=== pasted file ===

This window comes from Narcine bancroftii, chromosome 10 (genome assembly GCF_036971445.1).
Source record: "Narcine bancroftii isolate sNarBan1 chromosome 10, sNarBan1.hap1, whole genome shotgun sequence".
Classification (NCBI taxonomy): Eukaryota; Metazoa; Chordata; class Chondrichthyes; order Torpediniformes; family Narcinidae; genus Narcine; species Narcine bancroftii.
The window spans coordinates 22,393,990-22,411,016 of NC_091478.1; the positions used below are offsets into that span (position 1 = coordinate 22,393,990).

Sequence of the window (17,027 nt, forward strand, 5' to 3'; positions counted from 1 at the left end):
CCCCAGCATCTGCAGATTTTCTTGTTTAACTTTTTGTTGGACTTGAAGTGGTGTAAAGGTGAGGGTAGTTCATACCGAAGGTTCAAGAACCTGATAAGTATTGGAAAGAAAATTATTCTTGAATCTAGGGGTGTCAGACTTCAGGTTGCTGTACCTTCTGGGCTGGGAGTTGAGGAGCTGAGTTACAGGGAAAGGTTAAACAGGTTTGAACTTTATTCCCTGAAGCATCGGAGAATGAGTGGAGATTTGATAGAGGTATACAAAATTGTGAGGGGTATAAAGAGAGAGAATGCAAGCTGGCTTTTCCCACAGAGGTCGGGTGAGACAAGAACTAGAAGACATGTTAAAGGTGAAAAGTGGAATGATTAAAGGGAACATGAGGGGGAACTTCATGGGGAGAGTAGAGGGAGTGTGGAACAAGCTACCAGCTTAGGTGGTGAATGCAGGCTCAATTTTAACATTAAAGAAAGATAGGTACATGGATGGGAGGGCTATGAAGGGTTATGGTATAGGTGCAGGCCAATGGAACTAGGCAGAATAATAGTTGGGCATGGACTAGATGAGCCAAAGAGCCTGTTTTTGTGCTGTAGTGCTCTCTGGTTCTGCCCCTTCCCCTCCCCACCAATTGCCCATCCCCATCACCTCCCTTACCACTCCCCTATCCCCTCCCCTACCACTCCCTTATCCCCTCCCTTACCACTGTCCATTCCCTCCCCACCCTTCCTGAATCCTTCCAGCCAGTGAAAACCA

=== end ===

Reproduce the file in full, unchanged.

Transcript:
This window comes from Narcine bancroftii, chromosome 10 (genome assembly GCF_036971445.1).
Source record: "Narcine bancroftii isolate sNarBan1 chromosome 10, sNarBan1.hap1, whole genome shotgun sequence".
Classification (NCBI taxonomy): Eukaryota; Metazoa; Chordata; class Chondrichthyes; order Torpediniformes; family Narcinidae; genus Narcine; species Narcine bancroftii.
The window spans coordinates 22,393,990-22,411,016 of NC_091478.1; the positions used below are offsets into that span (position 1 = coordinate 22,393,990).

Sequence of the window (17,027 nt, forward strand, 5' to 3'; positions counted from 1 at the left end):
CCCCAGCATCTGCAGATTTTCTTGTTTAACTTTTTGTTGGACTTGAAGTGGTGTAAAGGTGAGGGTAGTTCATACCGAAGGTTCAAGAACCTGATAAGTATTGGAAAGAAAATTATTCTTGAATCTAGGGGTGTCAGACTTCAGGTTGCTGTACCTTCTGGGCTGGGAGTTGAGGAGCTGAGTTACAGGGAAAGGTTAAACAGGTTTGAACTTTATTCCCTGAAGCATCGGAGAATGAGTGGAGATTTGATAGAGGTATACAAAATTGTGAGGGGTATAAAGAGAGAGAATGCAAGCTGGCTTTTCCCACAGAGGTCGGGTGAGACAAGAACTAGAAGACATGTTAAAGGTGAAAAGTGGAATGATTAAAGGGAACATGAGGGGGAACTTCATGGGGAGAGTAGAGGGAGTGTGGAACAAGCTACCAGCTTAGGTGGTGAATGCAGGCTCAATTTTAACATTAAAGAAAGATAGGTACATGGATGGGAGGGCTATGAAGGGTTATGGTATAGGTGCAGGCCAATGGAACTAGGCAGAATAATAGTTGGGCATGGACTAGATGAGCCAAAGAGCCTGTTTTTGTGCTGTAGTGCTCTCTGGTTCTGCCCCTTCCCCTCCCCACCAATTGCCCATCCCCATCACCTCCCTTACCACTCCCCTATCCCCTCCCCTACCACTCCCTTATCCCCTCCCTTACCACTGTCCATTCCCTCCCCACCCTTCCTGAATCCTTCCAGCCAGTGAAAACCA